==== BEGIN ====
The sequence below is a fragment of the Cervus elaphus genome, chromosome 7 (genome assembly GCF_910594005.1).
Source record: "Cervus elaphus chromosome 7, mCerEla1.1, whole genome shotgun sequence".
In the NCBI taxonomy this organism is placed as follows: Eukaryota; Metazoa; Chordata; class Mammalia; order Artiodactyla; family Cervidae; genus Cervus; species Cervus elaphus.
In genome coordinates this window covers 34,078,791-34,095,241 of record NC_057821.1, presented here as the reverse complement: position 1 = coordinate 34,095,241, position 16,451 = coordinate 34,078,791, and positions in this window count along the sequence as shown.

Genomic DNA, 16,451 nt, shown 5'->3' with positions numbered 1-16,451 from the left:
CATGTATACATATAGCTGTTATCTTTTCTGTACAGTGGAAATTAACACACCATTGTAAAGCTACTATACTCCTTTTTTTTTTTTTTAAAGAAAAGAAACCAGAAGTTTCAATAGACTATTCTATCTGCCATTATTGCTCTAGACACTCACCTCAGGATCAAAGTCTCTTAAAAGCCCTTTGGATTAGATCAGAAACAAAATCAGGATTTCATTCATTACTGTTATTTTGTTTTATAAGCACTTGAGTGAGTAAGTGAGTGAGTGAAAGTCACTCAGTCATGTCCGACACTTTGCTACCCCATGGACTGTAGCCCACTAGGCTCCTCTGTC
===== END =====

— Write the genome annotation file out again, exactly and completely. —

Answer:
The sequence below is a fragment of the Cervus elaphus genome, chromosome 7 (genome assembly GCF_910594005.1).
Source record: "Cervus elaphus chromosome 7, mCerEla1.1, whole genome shotgun sequence".
In the NCBI taxonomy this organism is placed as follows: Eukaryota; Metazoa; Chordata; class Mammalia; order Artiodactyla; family Cervidae; genus Cervus; species Cervus elaphus.
In genome coordinates this window covers 34,078,791-34,095,241 of record NC_057821.1, presented here as the reverse complement: position 1 = coordinate 34,095,241, position 16,451 = coordinate 34,078,791, and positions in this window count along the sequence as shown.

Genomic DNA, 16,451 nt, shown 5'->3' with positions numbered 1-16,451 from the left:
CATGTATACATATAGCTGTTATCTTTTCTGTACAGTGGAAATTAACACACCATTGTAAAGCTACTATACTCCTTTTTTTTTTTTTTAAAGAAAAGAAACCAGAAGTTTCAATAGACTATTCTATCTGCCATTATTGCTCTAGACACTCACCTCAGGATCAAAGTCTCTTAAAAGCCCTTTGGATTAGATCAGAAACAAAATCAGGATTTCATTCATTACTGTTATTTTGTTTTATAAGCACTTGAGTGAGTAAGTGAGTGAGTGAAAGTCACTCAGTCATGTCCGACACTTTGCTACCCCATGGACTGTAGCCCACTAGGCTCCTCTGTC